Building Lighting Controls: Strategies for Taming the Wild West
- May 5, 2015
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On the eve of Lightfair, the largest lighting show in the United States, it seems fitting to draw attention to a brewing storm that threatens the next great opportunity for deep energy conservation in commercial buildings: networked lighting controls. Over the last three years, the networked lighting controls industry has witnessed explosive innovation. Networked controls place the operation of building lighting under a multitude of sensors and a facility-wide automation computer. The technology is a leap beyond simple occupancy sensors that replace wall switches. Some of the new capabilities include knowing when to dim lights to capitalize on sunlight and the ability to schedule heating and cooling based on lighting motion sensors.
The Wild West
Unfortunately, the path of innovation in networked lighting controls is starting to mirror the progression that has plagued the heating ventilation and air conditioning (HVAC) controls industry over the last 20 years. Manufacturers are largely going it alone with a notion that technological innovation is going to equate to market dominance. While it is true that a number of firms are adapting the same communication and technology standards into their offerings, as the HVAC controls industry has demonstrated, just using the same standards in products does not ensure that when Company X’s equipment is used on the 1stfloor of a building and Company Y’s on the second, the communication is seamless. The true test of integration, usability post the software updates, is sure to create headaches within the growing field of competing platforms. As a recent occurrence at a Boston sports venue highlights, proper operation and ease of use of lighting controls goes well beyond energy savings. Having lights shutting off in a gym during a javelin competition is a wakeup reminder of the critical importance of lighting.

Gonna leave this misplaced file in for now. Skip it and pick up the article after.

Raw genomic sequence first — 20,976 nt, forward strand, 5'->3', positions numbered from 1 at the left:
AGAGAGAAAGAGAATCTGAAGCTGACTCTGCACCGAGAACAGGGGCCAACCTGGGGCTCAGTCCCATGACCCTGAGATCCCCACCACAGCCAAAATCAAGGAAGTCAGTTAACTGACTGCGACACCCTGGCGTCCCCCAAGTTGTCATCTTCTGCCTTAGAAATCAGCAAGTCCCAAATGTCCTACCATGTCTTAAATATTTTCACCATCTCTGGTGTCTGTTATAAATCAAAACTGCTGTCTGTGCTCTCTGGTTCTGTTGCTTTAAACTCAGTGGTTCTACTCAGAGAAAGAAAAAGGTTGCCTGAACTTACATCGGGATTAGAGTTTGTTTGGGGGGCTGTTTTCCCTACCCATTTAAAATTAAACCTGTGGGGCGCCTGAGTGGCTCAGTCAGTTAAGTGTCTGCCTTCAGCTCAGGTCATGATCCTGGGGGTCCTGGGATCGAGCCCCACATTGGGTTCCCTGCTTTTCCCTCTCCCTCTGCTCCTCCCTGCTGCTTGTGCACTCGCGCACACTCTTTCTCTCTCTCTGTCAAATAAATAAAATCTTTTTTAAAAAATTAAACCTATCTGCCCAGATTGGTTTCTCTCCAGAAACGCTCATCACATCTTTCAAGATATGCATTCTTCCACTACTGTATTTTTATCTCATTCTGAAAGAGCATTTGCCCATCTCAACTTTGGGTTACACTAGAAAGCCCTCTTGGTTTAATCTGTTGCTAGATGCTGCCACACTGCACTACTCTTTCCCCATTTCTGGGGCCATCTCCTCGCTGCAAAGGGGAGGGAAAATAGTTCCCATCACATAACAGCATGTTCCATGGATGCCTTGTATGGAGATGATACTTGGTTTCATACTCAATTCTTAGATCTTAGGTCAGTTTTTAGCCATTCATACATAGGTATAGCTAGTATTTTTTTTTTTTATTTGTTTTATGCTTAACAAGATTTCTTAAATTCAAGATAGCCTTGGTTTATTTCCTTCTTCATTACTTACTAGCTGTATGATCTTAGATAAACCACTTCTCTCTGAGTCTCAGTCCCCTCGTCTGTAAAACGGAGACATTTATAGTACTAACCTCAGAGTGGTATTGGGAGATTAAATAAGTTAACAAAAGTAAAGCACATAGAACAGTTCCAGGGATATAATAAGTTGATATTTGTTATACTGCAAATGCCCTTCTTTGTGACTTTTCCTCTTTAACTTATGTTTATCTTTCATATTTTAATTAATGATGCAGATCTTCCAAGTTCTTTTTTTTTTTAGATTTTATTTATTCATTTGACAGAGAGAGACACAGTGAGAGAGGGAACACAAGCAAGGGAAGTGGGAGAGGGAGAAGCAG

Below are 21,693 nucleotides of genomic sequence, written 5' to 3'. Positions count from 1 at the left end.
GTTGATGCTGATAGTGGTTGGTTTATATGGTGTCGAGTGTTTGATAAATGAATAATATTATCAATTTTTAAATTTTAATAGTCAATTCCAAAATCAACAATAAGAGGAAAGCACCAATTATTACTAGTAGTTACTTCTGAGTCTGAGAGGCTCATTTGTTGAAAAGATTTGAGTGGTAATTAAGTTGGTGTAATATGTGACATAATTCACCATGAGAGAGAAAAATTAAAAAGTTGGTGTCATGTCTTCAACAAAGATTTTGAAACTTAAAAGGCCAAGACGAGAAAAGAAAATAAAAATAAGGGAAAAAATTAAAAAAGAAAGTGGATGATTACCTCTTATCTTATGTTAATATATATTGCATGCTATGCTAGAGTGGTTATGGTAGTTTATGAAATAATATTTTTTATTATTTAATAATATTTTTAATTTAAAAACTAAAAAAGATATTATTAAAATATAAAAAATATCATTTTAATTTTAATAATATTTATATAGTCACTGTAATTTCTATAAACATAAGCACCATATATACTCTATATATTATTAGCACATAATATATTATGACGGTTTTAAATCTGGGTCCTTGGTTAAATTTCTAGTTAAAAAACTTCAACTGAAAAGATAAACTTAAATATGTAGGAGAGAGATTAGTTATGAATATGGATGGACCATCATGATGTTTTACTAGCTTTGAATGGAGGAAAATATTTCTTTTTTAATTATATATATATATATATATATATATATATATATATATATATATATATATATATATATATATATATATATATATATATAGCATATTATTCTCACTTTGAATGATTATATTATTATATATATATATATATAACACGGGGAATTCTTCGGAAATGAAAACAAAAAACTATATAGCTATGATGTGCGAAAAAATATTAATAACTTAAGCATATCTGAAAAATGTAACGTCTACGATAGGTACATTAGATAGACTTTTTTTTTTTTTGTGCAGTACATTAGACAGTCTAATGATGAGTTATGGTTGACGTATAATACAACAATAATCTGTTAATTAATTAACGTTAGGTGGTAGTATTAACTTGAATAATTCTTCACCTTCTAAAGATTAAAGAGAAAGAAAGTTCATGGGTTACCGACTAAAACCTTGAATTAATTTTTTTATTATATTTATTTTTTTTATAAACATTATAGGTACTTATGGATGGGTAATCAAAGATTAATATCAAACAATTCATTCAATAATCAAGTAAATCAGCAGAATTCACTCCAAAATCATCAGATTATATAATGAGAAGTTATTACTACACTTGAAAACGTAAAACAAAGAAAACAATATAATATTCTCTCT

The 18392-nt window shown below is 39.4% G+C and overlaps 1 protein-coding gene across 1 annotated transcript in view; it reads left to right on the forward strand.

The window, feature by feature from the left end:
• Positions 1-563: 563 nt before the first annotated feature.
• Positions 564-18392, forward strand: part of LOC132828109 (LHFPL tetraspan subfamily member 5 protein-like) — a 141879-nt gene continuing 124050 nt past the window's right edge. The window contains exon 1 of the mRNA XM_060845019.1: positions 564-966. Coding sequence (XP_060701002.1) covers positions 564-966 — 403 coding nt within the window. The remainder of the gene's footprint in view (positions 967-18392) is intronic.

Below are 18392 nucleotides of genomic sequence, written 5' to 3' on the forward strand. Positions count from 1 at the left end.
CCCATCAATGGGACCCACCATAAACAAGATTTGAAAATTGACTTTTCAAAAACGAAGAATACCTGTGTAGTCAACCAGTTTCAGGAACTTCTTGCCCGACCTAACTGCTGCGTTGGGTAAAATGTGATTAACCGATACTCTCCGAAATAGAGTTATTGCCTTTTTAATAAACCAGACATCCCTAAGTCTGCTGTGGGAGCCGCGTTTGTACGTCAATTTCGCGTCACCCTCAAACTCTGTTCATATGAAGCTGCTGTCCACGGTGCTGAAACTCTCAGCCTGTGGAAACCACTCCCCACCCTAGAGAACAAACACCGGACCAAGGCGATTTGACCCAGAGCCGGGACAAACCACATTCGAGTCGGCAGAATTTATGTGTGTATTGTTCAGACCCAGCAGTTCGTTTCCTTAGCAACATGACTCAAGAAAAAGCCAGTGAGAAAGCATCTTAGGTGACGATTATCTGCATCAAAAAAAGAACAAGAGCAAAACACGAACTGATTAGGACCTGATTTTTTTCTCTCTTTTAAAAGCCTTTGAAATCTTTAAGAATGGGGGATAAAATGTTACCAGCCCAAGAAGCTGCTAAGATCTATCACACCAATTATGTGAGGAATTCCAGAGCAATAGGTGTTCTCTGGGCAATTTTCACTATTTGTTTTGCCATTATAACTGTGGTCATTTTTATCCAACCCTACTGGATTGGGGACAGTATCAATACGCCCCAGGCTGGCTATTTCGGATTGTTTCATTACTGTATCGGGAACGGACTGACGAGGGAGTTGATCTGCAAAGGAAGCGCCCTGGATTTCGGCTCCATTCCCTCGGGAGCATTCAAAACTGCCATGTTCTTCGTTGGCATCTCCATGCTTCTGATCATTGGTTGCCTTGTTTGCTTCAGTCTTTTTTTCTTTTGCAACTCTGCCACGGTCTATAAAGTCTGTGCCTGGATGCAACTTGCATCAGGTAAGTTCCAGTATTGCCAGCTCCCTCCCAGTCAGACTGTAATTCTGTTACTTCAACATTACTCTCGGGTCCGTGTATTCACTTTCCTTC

The 3 Elements That Drive Savings
As California is learning first hand with Title 24 – Energy Code implementation, the subtleties of how modern systems are installed and configured has a dramatic impact on the achieved savings. For example, the yield from properly harvesting daylight as the sun traverses a building each day and optimally setting how quickly fixtures turn off at the conclusion of evening cleaning rapidly builds over time. Ten fewer minutes of on-time each day for 1,000 light fixtures results in dramatic savings over a year. Reaping the benefits of this ten minutes requires extra effort during installation and can involve multiple return visits to align systems with unique building attributes. Too often, specifications and bid reviews overlook the benefits of this added effort in determining the realized savings.
Another challenge with these systems relates to the economic reality of their cost structure. The annual savings associated with controlling individual fixtures is small. In comparison, the expense for factory trained service is high. Over time, this imbalance can strip away the savings from the systems. As walls are moved and space use is changed, limited budgets often do not include the funding required to reconfigure lighting controls. The economic reality is that energy savings from reprogramming six fixtures will never pay for factory service. With this in mind, long-term efficiency rests heavily on the training of in-house facility staff and local contractors. After-hours visits to sites to facilities with poorly trained users too often reveal a scattering of fixtures that are overridden in the on setting.